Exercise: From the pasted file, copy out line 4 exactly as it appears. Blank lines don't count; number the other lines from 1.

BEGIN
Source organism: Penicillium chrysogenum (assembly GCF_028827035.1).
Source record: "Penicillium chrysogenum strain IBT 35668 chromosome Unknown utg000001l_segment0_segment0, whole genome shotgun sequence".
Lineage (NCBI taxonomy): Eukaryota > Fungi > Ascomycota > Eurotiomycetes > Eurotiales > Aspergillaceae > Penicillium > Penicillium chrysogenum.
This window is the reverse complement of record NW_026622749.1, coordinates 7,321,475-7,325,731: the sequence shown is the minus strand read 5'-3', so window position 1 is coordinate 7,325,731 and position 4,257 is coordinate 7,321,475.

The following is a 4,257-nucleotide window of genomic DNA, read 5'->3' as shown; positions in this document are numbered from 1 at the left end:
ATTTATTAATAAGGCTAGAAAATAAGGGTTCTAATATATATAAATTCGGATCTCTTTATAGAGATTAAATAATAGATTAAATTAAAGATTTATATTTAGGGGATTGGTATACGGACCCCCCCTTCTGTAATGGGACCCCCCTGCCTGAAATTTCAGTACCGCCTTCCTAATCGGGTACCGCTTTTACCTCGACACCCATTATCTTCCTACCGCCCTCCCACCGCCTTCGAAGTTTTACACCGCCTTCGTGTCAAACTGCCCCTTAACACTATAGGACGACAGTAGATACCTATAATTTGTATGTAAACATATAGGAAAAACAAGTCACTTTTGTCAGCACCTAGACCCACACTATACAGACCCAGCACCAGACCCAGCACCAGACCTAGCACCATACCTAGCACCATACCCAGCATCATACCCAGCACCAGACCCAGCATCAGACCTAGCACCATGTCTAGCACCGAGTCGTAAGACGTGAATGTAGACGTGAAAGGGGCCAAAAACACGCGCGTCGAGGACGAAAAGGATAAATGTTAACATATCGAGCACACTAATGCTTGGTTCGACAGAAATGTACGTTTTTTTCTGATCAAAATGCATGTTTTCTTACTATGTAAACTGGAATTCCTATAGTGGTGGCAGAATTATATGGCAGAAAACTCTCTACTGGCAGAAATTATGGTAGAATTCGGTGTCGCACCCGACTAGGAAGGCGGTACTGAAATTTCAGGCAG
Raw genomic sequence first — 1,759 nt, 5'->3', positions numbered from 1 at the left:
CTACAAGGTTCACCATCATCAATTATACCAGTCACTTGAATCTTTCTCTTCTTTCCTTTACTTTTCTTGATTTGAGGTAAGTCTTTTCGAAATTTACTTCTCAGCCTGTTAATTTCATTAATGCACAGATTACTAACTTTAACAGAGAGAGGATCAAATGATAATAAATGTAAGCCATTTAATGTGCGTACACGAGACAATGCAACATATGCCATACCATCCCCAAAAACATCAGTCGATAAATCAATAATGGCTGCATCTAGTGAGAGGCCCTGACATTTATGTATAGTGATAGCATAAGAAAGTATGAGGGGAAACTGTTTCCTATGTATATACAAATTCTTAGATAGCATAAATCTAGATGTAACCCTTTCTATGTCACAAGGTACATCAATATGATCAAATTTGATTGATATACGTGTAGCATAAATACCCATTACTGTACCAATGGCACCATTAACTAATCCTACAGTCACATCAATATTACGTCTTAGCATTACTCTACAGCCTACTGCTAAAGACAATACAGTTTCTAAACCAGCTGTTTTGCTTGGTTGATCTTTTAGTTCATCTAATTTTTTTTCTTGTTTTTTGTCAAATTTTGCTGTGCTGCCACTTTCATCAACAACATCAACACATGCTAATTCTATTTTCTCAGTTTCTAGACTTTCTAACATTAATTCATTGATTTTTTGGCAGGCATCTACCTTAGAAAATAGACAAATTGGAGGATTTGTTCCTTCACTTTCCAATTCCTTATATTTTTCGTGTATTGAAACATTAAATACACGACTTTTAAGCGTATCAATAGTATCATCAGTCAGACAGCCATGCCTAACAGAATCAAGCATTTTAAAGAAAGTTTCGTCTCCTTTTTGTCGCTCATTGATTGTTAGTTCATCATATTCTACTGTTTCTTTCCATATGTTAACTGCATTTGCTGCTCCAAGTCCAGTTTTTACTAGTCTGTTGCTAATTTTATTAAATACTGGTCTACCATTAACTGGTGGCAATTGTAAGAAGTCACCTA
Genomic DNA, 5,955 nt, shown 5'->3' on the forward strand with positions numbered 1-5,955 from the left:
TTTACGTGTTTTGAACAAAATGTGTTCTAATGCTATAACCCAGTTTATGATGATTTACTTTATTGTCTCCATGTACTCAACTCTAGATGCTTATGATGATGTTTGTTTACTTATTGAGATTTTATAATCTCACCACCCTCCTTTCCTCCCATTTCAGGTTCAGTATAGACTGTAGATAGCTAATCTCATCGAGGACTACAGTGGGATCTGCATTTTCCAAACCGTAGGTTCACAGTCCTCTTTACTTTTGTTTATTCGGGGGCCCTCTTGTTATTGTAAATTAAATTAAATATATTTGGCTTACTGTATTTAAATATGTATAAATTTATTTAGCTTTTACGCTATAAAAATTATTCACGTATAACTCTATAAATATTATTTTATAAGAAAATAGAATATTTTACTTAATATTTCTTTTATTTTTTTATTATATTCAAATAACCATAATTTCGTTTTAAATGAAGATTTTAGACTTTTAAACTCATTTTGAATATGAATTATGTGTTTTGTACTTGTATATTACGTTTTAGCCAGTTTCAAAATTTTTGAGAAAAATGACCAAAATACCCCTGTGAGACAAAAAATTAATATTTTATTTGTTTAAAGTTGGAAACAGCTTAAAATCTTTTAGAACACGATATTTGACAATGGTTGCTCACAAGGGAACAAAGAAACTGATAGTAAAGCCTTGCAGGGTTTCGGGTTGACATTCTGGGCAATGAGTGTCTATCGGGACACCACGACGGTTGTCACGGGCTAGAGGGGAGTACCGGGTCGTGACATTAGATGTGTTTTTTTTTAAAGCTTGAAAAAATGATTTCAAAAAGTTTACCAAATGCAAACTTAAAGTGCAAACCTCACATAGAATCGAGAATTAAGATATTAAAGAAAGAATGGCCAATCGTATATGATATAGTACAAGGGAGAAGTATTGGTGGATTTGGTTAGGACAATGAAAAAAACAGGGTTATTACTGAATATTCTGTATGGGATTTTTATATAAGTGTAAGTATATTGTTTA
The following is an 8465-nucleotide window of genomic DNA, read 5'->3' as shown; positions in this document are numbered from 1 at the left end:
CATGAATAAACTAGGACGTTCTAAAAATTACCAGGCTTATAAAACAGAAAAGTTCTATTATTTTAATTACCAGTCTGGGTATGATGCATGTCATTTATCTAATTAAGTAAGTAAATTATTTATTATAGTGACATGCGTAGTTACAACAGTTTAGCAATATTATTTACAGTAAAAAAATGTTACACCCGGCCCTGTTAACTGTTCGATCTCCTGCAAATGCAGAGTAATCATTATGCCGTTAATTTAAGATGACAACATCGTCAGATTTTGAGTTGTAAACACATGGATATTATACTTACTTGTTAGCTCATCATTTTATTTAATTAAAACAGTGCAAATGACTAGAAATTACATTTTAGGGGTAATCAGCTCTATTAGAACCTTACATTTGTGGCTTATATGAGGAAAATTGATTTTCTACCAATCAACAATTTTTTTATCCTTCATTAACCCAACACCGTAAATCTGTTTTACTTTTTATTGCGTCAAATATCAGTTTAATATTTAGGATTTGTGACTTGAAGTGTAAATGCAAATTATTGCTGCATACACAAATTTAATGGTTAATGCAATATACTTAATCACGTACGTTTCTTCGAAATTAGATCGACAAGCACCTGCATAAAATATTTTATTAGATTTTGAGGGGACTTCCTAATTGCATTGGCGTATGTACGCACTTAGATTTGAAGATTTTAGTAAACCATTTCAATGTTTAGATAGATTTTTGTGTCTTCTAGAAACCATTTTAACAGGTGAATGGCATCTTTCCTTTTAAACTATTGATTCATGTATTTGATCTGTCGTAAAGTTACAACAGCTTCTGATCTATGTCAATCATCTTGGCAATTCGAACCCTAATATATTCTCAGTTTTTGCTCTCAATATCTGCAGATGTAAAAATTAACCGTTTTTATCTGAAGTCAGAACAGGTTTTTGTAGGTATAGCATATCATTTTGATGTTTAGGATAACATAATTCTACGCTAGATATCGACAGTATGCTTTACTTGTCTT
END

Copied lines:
This window is the reverse complement of record NW_026622749.1, coordinates 7,321,475-7,325,731: the sequence shown is the minus strand read 5'-3', so window position 1 is coordinate 7,325,731 and position 4,257 is coordinate 7,321,475.